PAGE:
What do I need to replenish my energy levels?
7. Finally, I have learned to accept that it’s not a failure when I don’t get everything done. Having a to do list and schedule that is realistic and manageable means that most days I get to the end of the day having achieved what I wanted to but sometimes it all falls apart. When I feel like I am achieving most of the time, then even the occasional “epic fail” (my son’s words not mine) doesn’t seem like the end of the world.
How would I react if a friend told me she was not able to [insert whatever it is that you weren’t able to tick off your list today]?
If you’re expecting more of yourself that you do of others, ask yourself why?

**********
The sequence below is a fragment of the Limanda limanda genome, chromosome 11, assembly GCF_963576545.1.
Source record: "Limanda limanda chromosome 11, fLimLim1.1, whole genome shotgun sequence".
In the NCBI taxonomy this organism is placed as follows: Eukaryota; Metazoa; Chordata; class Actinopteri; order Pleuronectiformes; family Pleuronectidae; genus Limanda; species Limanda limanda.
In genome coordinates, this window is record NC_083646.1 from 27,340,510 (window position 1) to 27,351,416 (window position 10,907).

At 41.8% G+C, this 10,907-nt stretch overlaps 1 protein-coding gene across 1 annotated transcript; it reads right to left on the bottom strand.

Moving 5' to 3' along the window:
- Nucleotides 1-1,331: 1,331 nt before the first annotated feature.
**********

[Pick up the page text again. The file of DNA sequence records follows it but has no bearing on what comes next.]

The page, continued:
Of course I’m not perfect at managing all of this – just ask my family or my business partner! But by creating awareness and by pressing the reset button using this process from time to time, I feel like I’ve stepped off the hamster wheel and am enjoying life’s journey.
What do you do when you feel as if you are running all the time but not making progress?
Evelyn Simpson is a personal development coach who works with the accompanying partners of expats helping them to transition to expat life and to find happiness and fulfilment in their lives overseas. Evelyn has spent almost all of her adult life living as an expat on 3 continents and in 5 countries. She’s been a working expat, an accompanying partner and has founded her own portable business, The Smart Expat, while overseas. Evelyn and her Australian husband have two children who have yet to live in either of their passport countries.
You can learn more about Evelyn and her work at www.thesmartexpat.com where she blogs regularly about expat life.